Thursday, August 9, 2007

Perspectives offered by contemporaries

Museum of Glass Presents Mining Glass (June 16, 2007 - February 3, 2008)

The Museum, in its press release claims,"
Glass may have been disregarded by twentieth century art as decorative, but today it is not simply a major medium in its own right, it is also one that opens new visions for the artists who are approaching and mining it."

Another excerpt: "Mining Glass is the first major survey to examine how the rich and unparalleled material of glass has expanded beyond its traditional application in decorative and functional art in the early twenty-first century.The installations are organized around eight narratives that act as suggested passages to help viewers see beyond the technical matters associated with the medium.By moving through the themes of artifice, boundaries, desire, enchantment, excess, identity, intersections, and landscape, the exhibition concentrates on the deeper issues that concern artists, allowing the meaning of the work to take precedence over the technique of how it has been executed. The featured artists, none of whom are glass artists, thus present a stunning diversity of approaches to the material to reveal the multiplicity of glass--precious, magical, and mystical, yet common, practical, and functional--while challenging the notion that work in glass is merely pretty."

Question is: "Merely pretty" ??? Heyyyy, what's wrong with pretty?

Question 1: How does our standpoint (in terms of "mining") differ? Is our take but a variation on postmodernist multiculturalism and hybridism? Are we interesting in the fundamental redefinition of glass through artistic practice? Or is it something else?

Image credits:
Jean-Michel Othoniel (French, born 1964), Black Hearts, Red Tears (detail), 2006-2007,
Blown glass and glass beads,
108 x 132 x 4 inches (274 x 335 x 10 cm)
Courtesy of the artist and Galerie Emmanuel Perrotin, Paris. Photo by Russell Johnson

1 comment:

yukanjali said...

(The Ideal of Transparency)
29th June - 16th September 2007

Excerpts from their press announcement:

The ideal of transparency...encompasses new relations with society, politics, aesthetics, psychoanalysis and the intellectual. On the one hand exists the metaphor of an omniscient perspective enabling us to see everything, albeit from a sheltered, unexposed position, whilst on the other hand exists the metaphor of a body that allows the filtering of light and therefore the truth that prevails in all our minds. Glass is more than a systematically used resource at the heart of social space.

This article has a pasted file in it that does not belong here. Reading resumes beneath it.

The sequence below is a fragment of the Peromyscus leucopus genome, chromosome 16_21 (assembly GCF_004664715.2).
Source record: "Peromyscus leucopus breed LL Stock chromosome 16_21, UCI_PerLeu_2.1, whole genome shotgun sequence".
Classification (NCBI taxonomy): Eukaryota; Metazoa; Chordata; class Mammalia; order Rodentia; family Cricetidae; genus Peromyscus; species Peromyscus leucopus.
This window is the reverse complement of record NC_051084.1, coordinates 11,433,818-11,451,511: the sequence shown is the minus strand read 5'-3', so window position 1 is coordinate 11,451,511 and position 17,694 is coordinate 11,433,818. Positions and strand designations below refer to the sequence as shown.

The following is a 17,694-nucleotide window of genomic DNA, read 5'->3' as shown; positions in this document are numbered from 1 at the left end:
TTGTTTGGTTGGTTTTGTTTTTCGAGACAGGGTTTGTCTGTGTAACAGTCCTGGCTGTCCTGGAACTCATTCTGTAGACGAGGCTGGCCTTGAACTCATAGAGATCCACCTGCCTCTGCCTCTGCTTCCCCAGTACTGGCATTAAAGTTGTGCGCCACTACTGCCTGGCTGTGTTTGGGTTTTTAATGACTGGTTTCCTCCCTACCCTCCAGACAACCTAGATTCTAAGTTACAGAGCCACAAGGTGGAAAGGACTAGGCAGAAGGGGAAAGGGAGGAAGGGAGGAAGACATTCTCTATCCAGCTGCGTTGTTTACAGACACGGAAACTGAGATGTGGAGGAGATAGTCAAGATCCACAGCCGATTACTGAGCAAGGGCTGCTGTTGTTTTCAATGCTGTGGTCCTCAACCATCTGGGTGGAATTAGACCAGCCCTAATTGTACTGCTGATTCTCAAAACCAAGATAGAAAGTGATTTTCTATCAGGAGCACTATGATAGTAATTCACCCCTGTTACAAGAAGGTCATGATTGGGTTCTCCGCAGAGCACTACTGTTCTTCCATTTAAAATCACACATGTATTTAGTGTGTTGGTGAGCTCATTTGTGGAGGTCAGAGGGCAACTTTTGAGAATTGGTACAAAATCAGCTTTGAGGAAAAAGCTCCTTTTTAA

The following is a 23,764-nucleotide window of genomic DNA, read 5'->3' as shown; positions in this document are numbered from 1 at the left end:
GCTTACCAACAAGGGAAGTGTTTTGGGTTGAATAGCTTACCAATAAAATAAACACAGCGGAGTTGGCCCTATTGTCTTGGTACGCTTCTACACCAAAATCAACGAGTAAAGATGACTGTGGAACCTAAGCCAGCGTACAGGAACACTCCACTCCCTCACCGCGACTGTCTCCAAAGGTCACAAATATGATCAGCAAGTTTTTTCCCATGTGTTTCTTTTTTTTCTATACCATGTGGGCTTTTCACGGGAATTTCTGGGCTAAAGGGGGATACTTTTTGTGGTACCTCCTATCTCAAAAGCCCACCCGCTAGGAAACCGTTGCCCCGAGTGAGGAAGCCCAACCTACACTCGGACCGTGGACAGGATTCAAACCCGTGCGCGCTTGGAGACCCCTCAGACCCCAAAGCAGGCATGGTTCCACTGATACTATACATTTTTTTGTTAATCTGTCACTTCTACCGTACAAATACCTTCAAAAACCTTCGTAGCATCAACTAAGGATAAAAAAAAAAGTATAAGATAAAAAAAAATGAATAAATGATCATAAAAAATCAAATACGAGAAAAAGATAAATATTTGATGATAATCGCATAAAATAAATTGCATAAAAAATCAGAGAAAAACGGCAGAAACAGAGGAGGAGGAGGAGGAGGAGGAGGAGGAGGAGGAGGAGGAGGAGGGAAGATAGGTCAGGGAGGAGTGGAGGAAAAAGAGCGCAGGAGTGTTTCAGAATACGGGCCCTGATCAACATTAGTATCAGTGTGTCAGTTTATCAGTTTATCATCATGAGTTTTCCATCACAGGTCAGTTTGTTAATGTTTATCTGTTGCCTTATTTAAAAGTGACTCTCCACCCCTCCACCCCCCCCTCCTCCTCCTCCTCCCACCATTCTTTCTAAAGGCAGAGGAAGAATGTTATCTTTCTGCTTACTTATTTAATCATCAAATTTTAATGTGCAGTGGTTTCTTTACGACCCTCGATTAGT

What asserts itself is the value of transparency as an essential progressive model, analogous to absolute virtue. But is this virtue really indisputable? Does the blind trust in infinite visibility not poke fun at meaning and reason at the same time as it nourishes them?

Transparency is not invisibility, and its transformation of object into subject, and of matter into value, is determined by the ambivalent characteristics of glass as a physical body, not only with regard to reflection and opacity, but also to estrangement, excitement, frustration, isolation and the potential virtualisation of the world.

The relationships between transparency, reflection and opacity constitute the basis of the exhibition, constructing these notions not so much as material reality, but in terms of value, thus transcending all the ideological.

Gliding between substance and moral, the exhibition is particularly interested in the fascination brought to bear by the 'dematerialised' aesthetic of the tertiary economy, represented in many contemporary art works, with the eroticism and the hygiene of transparency. This follows a movement that goes with the ideal and its divergence; the opacity of an economic emptiness, the frustration of separation, and the confinement of the subject.

Through this voluntarily ambiguous and polymorphic display concerning the thematic (including films, installations, painting, photographs and performances), the exhibition aims to expound certain modern attitudes and contemporary links to the notion of transparency through several chapters; positive celebration and ornamentalism, economics and politics, eroticism and the organic, discolouration and disappearance. This game of free associations brings about a sensuous journey, from absolute visibility to black-out, from dazzling dawn to muted dusk, from purity to contamination, from appearance to evanescence.